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The Federal Government Must Run Obamacare Health Insurance Exchanges in Most States: Is this Realistic?

The central objective of the 2010 Obamacare health reform act is reducing the number of uninsured by January 1, 2014; an objective it planned to achieve with 1) Medicaid Expansion and 2) Health Insurance Exchanges.

As planned, the states would create and operate their own Health Insurance Exchanges. Open enrollment for the insurance plans offered by these state-run exchanges would begin October 1, 2013, and the healthcare coverage would start New Year’s Day 2014.

The plan has changed.

All deadlines for state-run Health Insurance Exchanges expired Friday, February 15, 2013. As it stands, fewer than 20 states will establish their own exchange. As a result, the Health Insurance Exchanges in most states will be created and operated by federally-facilitated exchanges.

Many who have consistently supported Obamacare now express strong doubt that federally-facilitated exchanges can meet this challenge.

As pointedly demonstrated during a January, 14, 2013 hearing of the Senate Finance Committee, very little is known about the status of the federal efforts to implement federally-facilitated exchanges. Volumes of federal guidance on state-run exchanges exist.

By contrast, less than 19 pages of non-specific information is the total public federal work product devoted to the type of federal exchange that is now responsible for Health Insurance Exchanges in most states.

Senator Max Baucus, the Democrat from Montana who chairs the Senate Finance Committee and was a primary author of the Obamacare legislation, probably spoke for many yesterday, demanding that the federal regulators responsible for implementing Health Insurance Exchanges promptly produce details—not simply broad promises—about the detailed plans for federally-facilitated exchanges and a specific timetable for meeting those plans.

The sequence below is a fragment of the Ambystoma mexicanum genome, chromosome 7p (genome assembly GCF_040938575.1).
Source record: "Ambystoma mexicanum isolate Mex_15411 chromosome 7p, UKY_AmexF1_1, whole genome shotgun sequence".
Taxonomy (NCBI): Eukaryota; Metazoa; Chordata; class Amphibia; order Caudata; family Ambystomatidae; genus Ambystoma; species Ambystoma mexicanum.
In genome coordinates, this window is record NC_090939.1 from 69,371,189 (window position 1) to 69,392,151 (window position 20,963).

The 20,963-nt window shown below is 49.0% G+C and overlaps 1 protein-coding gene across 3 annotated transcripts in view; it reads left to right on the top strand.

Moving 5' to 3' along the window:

The issue of technology alone is reason to doubt the ability of federal regulators to meet the challenge of creating operational federally-facilitated exchanges by October 1, 2014. And this doubt should be shared by all—those who favor Obamacare and those who oppose it. A Health Insurance Exchange program by October 1, 2013 will have “bugs.” But a Health Insurance Exchange program hastily slammed together and imposed on Americans before it is properly vetted is flat unacceptable.

Transparency is a word too often used. In this case, it is a very good word for what is needed. The federal regulators who have been tasked for years with preparing for the October 1, 2013, open enrollment date must immediately become transparent about the precise status of federally-facilitated exchanges. A more important domestic priority for the President does not exist. A failed Health Insurance Exchange program fatally cripples Obamacare. Those opposing the program understand, and many have made the interesting strategic choice to surrender state authority to the federal government; gambling that the Obamacare will fail

The failure of federal regulators to perform the work vital to the program’s success would be a blunder for the history books.

© Jack Edward Urquhart—February, 15, 2013.